The vehicle used for illustrating an application of the new airfoil or deflector is a trailer van as shown in FIGS. 1 and 2. The van comprises a load carrying body 10 having a front wall 11 and a rearmost wall 12 which, as in the illustration, is usually flat and vertical and usually has doors which are not shown. In any event, the rear wall is usually devoid of good aerodynamic characteristics such that negative or subatmospheric pressure develops in the ambient region aft of the body and, particularly, aft of rear wall 12 when the vehicle is being propelled forwardly at high speed which is to the left in respect to the FIG. 1 orientation of the vehicle.
In FIG. 1, vehicle body 10 is mounted on a chassis or main frame 13 on which the floor of the body rests and there is a subframe 14 mounted to frame 13. Subframe 14 has the wheel axles, such as the axle 15 which is coincident with the center of tire 16, and the axle suspension system, not visible, is mounted to the subframe in accordance with conventional practice which requires no elaboration. The illustrated vehicle is a so-called double axle type to accommodate two sets of wheels in tandem such as the sets marked 17 and 18 in FIG. 1. As can be seen in FIG. 2, a typical set is composed of four coaxial wheels 19-22. In FIG. 1 the van is shown resting on a swivel frame 23 since the vehicle is presently parked.
The new deflector is designated generally by the reference numeral 25 in FIGS. 1, 2 and 3. FIG. 1 shows the deflector to be angulated and mounted to subframe 14 ahead of or on the forward side of the rearmost sets of vehicle wheels which is true for the illustrative van and for any truck or vehicle to which the deflector is applied.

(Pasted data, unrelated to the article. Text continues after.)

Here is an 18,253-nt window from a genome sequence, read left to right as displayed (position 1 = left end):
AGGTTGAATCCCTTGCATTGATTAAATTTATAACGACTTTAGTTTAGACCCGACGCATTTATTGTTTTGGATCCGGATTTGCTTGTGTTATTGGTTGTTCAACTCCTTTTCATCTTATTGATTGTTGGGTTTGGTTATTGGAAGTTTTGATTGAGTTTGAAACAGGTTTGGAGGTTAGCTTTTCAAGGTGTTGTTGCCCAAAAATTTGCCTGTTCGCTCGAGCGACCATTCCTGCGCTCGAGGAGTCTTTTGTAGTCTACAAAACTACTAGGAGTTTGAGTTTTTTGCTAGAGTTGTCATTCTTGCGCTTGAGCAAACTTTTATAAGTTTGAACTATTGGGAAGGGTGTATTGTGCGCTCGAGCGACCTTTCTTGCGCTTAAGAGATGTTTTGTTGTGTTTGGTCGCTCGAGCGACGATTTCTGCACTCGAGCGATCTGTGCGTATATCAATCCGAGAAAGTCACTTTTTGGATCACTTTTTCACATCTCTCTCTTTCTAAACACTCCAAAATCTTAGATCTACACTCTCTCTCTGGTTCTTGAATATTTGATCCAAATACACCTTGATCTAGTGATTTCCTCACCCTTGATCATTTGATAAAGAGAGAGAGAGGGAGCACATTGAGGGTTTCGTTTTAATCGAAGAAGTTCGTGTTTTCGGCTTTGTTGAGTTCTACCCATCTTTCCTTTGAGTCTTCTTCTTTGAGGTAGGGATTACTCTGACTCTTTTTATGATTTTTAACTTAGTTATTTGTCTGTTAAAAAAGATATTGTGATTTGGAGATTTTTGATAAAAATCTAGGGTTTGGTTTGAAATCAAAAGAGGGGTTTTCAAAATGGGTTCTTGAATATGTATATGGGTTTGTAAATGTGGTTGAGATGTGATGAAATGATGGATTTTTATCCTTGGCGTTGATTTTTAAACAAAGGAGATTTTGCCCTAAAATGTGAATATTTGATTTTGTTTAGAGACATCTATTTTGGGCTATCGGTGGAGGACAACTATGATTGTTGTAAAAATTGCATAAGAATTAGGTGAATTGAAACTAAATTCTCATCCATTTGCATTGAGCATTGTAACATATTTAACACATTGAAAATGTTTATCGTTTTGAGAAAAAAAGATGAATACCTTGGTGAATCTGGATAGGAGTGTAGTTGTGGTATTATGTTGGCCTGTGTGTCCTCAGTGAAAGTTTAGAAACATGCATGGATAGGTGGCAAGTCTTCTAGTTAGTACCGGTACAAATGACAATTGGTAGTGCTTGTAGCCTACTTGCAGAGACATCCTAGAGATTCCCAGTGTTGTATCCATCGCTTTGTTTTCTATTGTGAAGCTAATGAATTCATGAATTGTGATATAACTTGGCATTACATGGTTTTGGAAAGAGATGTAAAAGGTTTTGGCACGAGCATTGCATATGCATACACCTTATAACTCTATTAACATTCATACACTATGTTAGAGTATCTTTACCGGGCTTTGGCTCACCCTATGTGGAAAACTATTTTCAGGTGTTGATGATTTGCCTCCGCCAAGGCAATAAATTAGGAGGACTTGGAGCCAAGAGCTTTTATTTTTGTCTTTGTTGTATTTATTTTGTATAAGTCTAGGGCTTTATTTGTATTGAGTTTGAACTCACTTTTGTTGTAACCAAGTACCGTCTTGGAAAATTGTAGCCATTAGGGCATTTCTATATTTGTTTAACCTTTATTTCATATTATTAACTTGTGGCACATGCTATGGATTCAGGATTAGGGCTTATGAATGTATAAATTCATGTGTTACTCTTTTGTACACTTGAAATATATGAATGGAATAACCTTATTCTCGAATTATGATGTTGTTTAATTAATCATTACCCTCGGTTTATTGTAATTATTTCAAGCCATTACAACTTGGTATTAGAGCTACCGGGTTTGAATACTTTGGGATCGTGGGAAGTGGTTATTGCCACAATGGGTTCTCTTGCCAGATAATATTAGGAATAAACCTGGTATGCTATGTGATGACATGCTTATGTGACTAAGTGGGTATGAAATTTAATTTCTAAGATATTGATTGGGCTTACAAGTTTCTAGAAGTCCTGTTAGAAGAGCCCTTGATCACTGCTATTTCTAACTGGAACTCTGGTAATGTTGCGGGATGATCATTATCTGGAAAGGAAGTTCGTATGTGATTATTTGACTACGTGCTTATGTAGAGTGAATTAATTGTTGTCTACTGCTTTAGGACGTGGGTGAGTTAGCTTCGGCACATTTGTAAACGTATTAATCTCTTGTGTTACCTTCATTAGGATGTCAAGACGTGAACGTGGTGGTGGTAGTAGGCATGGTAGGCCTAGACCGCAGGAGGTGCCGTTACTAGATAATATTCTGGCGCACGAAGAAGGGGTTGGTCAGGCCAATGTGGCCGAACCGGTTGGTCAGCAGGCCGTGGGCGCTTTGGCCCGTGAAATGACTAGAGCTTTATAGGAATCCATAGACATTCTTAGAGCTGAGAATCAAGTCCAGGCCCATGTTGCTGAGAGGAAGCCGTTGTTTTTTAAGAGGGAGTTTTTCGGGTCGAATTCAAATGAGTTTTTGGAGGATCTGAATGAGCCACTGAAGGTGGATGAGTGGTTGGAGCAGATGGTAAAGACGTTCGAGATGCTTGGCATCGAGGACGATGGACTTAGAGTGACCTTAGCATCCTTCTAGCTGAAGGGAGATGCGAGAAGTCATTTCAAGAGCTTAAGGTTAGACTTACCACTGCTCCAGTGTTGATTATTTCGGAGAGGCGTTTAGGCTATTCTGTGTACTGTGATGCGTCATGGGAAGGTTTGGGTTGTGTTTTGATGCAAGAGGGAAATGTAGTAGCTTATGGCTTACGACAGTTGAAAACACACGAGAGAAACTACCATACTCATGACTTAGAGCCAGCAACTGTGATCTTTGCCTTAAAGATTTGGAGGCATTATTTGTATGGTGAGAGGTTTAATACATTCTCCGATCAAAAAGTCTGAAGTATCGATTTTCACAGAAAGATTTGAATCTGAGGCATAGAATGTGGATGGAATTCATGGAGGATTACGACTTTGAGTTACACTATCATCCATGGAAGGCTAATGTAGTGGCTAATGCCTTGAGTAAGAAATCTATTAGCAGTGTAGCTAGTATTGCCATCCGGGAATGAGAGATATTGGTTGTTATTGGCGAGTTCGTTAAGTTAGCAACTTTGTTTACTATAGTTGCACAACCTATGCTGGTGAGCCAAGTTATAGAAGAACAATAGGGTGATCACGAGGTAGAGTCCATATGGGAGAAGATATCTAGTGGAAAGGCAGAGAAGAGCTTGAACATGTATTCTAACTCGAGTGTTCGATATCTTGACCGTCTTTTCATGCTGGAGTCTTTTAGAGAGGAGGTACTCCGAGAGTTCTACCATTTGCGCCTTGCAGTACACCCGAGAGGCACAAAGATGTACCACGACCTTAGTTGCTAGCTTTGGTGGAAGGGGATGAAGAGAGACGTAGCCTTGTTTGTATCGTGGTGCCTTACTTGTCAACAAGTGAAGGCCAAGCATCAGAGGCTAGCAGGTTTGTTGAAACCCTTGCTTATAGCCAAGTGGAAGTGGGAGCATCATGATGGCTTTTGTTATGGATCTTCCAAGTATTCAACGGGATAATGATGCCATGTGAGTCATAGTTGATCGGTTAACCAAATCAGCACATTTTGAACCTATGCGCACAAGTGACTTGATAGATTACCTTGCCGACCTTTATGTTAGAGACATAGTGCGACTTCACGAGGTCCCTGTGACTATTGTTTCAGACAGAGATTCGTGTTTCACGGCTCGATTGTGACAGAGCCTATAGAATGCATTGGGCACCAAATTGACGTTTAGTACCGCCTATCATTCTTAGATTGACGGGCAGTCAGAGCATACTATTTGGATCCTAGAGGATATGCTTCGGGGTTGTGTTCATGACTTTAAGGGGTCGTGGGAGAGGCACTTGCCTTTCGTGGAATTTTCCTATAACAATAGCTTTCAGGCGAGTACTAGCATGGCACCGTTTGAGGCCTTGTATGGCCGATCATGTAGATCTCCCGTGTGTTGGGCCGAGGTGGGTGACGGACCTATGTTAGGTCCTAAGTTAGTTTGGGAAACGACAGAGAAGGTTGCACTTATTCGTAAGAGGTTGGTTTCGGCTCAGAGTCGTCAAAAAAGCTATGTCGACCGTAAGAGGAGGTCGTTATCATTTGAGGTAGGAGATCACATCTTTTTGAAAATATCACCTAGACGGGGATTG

The front or forward surface of the deflector panel 25 has compound convexity, that is, it is generally curved in the longitudinal or forward direction and sidewise or in the lateral direction. Referring to FIG. 2, the principal central area 26 of deflector 25 has a relatively long radius of curvature and is longitudinally separated leading and trailing marginal areas 27 and 28, and its laterally separated side margin areas 29 and 30 have slightly smaller radiuses of curvature or are more sharply curved than central area 26 in this preferred embodiment. The lateral section of deflector 25 in FIG. 4 shows more clearly how the longer radius of curvature in central area 26 compares with lesser radius in the lateral or side margin areas 29 and 30. Similarly, the partial longitudinal section of the deflector depicted in FIG.5 shows how the leading margin area 27 is curved more than central area 26. As can be seen in FIG. 3, the most forward or leading edge 31 of the deflector is straight across whereas the aft most or trailing edge 32 is curved crosswise. The leading edge is preferably made straight to enable positioning the deflector so the smallest gap will exist between the underside of the vehicle floor to minimize the amount of horizontally traveling air which might leak past the deflector when the vehicle is in motion. The object is to direct as much air as possible downwardly and rearwardly for the airstream to pass between the innermost vehicle wheels to the region behind the rear of the vehicle. Deflector panel 25 is angulated in a longitudinal direction and is preferably mounted at an angle of substantially 45° with respect to vertical for directing a major part of the impacted air most advantageously rearwardly between the innermost pair of wheels, and, inevitably, a minor part of the air along the outside of the wheels to neutralize the negative pressure aft of the rear 12 of the vehicle. The angle may have to be varied to accommodate conditions and interferences to mounting in some cases. The deflector will maintain substantial air directing efficacy as long as an angle in the range of 33° to 57° with respect to vertical is obtained. The measured angle in this example would be between a vertical line and a chordal line, said chordal line being one that runs centrally of the deflector panel 25 from leading edge 31 through the shortest distance to trailing edge 32. Generally, the deflector should be mounted in any vehicle as close as conditions permit to the periphery of the vehicles tires. As a practical matter, a minimum clearance of about six to eight inches between the deflector and the most forward tires on the rear set of wheels is recommended. The trailing or lower edge 32 of deflector panel 25 should preferably be at a level at least a small amount below the center of the tire but should be high enough to meet accepted road clearance standards. The width or lateral dimension of the deflector panel 25 desirably should be great enough for its side edges to reach the center of the outermost tires.